With the first writing of this exam in 2015, Canadian nurse colleagues have been very vocal about this decision and expressed concerns that the exam includes test questions specific to the US healthcare system; content not taught within Canadian schools of nursing. Others have been critical of the exam's lack of comprehensiveness by virtue of the CAT methodology and suggest that it is more a test of CAT taking ability. Hearing much criticism of this decision, I found myself asking several questions: Where is the evidence that the use of CAT is an effective means to establish professional competency? Is this a comprehensive approach to the testing of Canadian nursing practice content and competencies? What has become of the rich item bank of test questions created by Canadian nurses over the years? Was this purely a financially motivated decision?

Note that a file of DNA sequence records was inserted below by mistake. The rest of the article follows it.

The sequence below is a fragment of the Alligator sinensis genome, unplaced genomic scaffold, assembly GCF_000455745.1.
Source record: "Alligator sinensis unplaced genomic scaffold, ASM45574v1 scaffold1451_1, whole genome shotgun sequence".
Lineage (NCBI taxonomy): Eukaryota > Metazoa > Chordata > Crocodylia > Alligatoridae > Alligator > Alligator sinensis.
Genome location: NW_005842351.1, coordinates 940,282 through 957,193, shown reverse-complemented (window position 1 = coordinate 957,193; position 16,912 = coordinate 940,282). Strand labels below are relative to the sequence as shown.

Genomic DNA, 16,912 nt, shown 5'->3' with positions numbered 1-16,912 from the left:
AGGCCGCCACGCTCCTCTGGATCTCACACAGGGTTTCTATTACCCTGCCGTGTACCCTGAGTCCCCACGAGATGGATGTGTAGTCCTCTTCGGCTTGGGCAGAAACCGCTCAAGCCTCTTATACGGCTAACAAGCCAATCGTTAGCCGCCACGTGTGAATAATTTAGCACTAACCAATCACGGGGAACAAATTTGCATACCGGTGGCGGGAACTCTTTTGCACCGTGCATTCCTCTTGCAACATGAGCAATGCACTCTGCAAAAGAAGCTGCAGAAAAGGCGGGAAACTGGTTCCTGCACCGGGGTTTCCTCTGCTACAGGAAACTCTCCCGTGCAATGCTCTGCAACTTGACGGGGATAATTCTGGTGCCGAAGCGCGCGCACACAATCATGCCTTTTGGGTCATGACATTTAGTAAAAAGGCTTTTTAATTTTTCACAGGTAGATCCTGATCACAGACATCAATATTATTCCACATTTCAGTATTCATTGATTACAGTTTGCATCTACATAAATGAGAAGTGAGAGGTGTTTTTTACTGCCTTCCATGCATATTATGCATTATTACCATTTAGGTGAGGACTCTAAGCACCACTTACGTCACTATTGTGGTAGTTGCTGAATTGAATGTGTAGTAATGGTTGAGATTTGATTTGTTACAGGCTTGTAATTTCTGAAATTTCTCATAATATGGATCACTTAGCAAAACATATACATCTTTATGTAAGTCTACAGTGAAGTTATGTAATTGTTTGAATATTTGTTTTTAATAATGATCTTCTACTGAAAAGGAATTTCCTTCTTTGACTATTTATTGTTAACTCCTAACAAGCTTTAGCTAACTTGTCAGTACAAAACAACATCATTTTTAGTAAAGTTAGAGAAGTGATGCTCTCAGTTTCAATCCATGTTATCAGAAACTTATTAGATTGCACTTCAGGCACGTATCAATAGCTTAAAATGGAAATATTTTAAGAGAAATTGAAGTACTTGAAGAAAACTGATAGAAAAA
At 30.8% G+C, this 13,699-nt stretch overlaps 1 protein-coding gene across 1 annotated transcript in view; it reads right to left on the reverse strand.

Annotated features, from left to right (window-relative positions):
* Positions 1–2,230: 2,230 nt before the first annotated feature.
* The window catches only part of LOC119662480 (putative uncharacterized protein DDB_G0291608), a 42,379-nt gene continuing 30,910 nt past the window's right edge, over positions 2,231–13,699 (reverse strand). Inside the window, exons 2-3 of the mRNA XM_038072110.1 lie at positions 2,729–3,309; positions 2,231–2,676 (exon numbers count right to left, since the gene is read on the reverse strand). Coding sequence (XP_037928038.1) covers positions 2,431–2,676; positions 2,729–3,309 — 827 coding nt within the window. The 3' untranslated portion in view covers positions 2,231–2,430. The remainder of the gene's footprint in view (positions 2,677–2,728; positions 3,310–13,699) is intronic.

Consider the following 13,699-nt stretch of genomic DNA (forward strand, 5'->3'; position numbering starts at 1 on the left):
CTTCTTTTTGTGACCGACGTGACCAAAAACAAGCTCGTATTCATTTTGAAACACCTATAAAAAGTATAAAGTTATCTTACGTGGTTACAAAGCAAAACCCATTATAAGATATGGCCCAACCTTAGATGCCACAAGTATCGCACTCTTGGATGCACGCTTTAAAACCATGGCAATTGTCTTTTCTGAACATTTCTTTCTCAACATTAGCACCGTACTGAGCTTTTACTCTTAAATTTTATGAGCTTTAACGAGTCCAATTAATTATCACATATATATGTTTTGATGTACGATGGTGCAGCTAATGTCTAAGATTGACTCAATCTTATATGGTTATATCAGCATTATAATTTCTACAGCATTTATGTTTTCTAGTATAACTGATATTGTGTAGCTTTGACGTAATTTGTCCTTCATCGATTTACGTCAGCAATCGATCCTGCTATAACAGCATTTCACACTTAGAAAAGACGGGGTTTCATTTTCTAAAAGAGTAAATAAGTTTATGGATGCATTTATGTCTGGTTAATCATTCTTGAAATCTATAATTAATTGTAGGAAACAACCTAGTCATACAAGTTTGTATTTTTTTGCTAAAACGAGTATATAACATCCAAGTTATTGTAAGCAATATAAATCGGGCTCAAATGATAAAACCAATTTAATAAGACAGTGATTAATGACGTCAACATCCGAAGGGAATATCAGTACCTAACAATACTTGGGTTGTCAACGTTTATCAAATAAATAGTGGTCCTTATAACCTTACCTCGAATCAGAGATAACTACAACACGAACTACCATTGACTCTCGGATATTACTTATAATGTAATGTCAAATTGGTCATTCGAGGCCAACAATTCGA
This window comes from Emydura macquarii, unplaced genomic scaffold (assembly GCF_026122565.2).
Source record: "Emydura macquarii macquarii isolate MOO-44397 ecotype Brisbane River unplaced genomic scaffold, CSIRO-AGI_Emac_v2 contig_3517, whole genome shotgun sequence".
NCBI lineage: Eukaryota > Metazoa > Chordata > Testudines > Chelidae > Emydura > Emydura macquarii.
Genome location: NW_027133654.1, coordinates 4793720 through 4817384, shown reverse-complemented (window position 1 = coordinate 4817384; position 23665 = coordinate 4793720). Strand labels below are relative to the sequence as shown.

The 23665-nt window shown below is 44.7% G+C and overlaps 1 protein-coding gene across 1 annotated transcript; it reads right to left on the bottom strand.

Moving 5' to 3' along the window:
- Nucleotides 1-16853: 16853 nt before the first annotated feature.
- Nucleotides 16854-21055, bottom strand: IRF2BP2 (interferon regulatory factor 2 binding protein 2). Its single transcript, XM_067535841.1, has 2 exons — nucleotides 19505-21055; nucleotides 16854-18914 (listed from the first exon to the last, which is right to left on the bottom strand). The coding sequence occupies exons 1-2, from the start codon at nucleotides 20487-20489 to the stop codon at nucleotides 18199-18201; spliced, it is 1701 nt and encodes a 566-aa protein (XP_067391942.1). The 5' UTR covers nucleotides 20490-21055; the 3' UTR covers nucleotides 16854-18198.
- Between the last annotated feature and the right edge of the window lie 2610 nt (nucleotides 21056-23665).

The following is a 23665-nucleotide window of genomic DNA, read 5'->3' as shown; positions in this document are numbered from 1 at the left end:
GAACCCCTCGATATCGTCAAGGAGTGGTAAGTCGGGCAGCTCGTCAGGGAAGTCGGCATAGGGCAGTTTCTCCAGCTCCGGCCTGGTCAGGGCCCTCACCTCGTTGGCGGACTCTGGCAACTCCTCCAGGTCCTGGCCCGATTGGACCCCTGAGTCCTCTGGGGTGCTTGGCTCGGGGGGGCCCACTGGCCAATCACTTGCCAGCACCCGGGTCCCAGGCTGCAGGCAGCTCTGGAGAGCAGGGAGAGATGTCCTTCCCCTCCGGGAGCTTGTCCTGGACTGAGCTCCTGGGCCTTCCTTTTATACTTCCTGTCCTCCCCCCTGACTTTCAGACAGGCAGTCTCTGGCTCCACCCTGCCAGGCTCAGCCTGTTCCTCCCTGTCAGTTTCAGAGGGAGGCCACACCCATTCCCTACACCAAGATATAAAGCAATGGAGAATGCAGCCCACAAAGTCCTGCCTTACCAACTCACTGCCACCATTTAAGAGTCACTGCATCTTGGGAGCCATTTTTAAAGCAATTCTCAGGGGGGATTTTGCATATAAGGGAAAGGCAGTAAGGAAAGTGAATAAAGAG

While instances of higher than usual failure rates have already been anecdotally reported, the aftermath of this decision is yet to be fully realized. Suffice to say that this decision has the potential to profoundly affect healthcare provider organizations and their prospective nurse employees. Let's hope that the financial gains over the next decade far out weigh the potential losses on other fronts, particularly the personal and monetary costs to students. Surely this weighty decision could have been based upon a more inclusive process?